Review by Mark Walters

 

Well the wait is over.  George Lucas is finally bringing us the last installment of the STAR WARS film franchise with the release of REVENGE OF THE SITH on May 19th.  I got a chance to see a special advance press screening of the new movie, so without wasting time, here are my thoughts on it.

Anakin must fight Count Dooku in order to rescue the kidnapped Chancellor Palpatine.

The film opens with Jedi Master Obi-Wan Kenobi (Ewan McGregor) and his pupil Anakin Skywalker (Hayden Christensen) attempting to rescue Chancellor or Palpatine (Ian McDiarmid), who has been kidnapped and held prisoner by droid leader General Grievous (voiced by Matt Wood) and Sith Lord Count Dooku (Christopher Lee).  There's a war going on, and the Jedi are continuing to find themselves acting as warriors in hopes of putting a stop to things.  During the battle Grievous manages to get away.  Upon succeeding they bring the Chancellor back, and everyone still has faith that he will find a solution to the war at hand.  Obi-Wan goes off to search for General Grievous, a mission that is necessary for answers, but dangerous because of the risks involved.  Meanwhile Anakin reunites with his secret love Padme (Natalie Portman), who tells him that she is pregnant.  This could be a problem, since their marriage was done in secret, and if revealed could mean Anakin getting expelled from the Jedi order.  Padme also lets Anakin know that she doesn't quite trust Palpatine's decisions, and wonders if he could perhaps influence the Chancellor to think differently.  He soon finds himself recruited by the Jedi Council to keep an eye on Palpatine.  But his relationship with the Chancellor begins to sway his judgment, and Anakin starts to question the decisions of his fellow Jedi.  This coupled with vivid dreams of Padme dying during child birth make Anakin desperate for some sort of relief.  Palpatine promises answers, but his solutions appear questionable at best.  

Anakin and Padme hope their love can survive the trials they must face.

Well I'd love to say that this film corrects all the problems people had with the previous films.  I'd love to say that it plays out smoothly and ties up any loose ends we've been wondering about.  I'd love to say it's the perfect way to end the series, and that one could ask for nothing more.  But I just can't.  EPISODE III is not a bad film, but it's far from great.  The first 30 minutes failed to capture me at all.  It wasn't until the inevitable Jedi slaughters that I really started to feel enthralled with what I was watching.  I think in this instance it might be good to break things down into what works and what doesn't.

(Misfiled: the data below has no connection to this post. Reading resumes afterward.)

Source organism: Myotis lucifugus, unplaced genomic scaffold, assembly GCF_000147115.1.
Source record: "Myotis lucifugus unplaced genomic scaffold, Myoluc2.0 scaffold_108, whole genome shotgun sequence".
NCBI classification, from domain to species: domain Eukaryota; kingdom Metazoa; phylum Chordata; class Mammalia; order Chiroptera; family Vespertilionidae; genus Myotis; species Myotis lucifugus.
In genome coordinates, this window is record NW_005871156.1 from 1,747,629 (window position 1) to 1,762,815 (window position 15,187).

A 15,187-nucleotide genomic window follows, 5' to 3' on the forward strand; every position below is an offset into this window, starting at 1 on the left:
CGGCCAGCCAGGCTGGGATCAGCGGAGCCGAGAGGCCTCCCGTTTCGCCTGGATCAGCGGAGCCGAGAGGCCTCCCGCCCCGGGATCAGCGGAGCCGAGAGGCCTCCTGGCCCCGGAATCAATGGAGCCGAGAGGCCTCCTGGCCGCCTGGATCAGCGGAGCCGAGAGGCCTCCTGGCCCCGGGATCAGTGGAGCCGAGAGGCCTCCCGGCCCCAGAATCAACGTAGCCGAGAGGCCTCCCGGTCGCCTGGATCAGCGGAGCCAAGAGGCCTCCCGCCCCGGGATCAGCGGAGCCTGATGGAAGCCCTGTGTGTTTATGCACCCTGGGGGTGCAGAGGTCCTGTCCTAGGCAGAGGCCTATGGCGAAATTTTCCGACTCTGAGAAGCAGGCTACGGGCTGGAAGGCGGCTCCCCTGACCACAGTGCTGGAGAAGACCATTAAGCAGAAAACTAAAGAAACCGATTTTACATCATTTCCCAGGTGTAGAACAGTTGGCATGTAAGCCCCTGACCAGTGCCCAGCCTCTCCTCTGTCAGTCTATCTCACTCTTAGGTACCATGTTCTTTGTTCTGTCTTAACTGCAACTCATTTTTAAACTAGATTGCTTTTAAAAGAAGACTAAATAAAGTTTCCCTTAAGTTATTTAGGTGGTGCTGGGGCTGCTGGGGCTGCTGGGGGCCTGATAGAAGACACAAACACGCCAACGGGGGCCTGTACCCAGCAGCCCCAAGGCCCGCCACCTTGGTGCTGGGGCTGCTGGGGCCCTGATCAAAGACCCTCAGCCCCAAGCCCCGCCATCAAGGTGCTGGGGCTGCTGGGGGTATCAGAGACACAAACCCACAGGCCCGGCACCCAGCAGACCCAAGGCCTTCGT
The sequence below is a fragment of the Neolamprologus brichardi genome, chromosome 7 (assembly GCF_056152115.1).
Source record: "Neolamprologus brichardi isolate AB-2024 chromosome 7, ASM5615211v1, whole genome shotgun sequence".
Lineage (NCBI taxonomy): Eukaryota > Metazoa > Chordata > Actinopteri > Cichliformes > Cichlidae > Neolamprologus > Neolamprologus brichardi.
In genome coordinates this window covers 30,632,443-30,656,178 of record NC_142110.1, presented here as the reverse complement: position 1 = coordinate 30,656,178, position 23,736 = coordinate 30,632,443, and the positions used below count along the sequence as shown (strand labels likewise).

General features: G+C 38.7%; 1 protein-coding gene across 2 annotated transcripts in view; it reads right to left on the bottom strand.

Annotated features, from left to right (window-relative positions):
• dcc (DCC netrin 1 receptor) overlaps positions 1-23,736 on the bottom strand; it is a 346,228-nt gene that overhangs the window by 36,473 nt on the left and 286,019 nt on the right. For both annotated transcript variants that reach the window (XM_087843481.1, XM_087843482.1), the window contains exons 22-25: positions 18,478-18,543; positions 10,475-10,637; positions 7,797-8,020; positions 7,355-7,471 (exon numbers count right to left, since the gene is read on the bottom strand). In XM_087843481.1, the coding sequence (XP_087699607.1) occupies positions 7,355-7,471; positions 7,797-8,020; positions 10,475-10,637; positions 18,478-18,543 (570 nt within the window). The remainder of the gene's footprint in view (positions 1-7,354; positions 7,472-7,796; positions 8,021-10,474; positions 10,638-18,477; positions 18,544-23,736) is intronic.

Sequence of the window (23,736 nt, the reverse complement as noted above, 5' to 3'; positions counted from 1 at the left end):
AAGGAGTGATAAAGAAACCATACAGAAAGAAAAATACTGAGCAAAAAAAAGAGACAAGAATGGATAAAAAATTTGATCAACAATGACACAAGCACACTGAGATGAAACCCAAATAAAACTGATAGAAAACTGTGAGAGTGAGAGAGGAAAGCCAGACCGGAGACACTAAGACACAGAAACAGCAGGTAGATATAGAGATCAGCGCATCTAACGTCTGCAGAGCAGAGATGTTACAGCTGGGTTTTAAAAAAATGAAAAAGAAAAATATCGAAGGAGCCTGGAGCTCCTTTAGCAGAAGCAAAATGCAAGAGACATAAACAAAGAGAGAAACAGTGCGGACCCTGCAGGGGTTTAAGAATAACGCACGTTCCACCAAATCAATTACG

THE GOOD:

Star Wars Prop Replicas from Master Replicas This film is incredibly dark.  Thankfully George didn't shy away from making things sad and gloomy when they needed to be.  There are moments here that are the stuff of legend.  Some scenes are so great it's like they finally figured out a way to film those moments we've wanted to see our whole lives, and put them on the big screen.

The effects are amazing.  Yoda is incredible.  Every shot with the little green hero is done with superb fashion.  There are a few moments where I swear he just looks... real.  Not like they got the CGI to look like a puppet, but I mean he looks real!  There's lots of lightsaber stuff too, and I mean lots, so fans of that will be pleased.  The digital backgrounds look more realistic as well, like stuff you could see someone actually building... if they has oodles of free time.

There are some interesting new characters, and some familiar looking characters that are obviously meant to help tie things in with the original trilogy.  Almost all of the featured characters are cool, and many are memorable.

General Grievous is awesome.  He's like a precursor to Darth Vader, half-organic, half-cyborg, and one bad mutha to mess with.  I really enjoyed Matt Wood's voice for that character, and in many ways I'm glad they didn't use a more recognizable actor voice, as it would have distracted from it's overall effect.

R2-D2 is great.  Granted this little droid always gets some good glory moments, but in this film, oh man.  There are some terrific scenes with R2 here.  We've always rooted for the little guy, but this is the first time he's truly had such character to him.  One scene has Obi-Wan calling him, which is heard by some attack droids, causing R2 to cower behind some barrels and try his best to muffle Obi's voice.  It feels like you're watching a person hiding from the bad guys, not a robot.  It really humanizes him.  Plus he does a few things that are just fun to watch, more so than what we're used to seeing.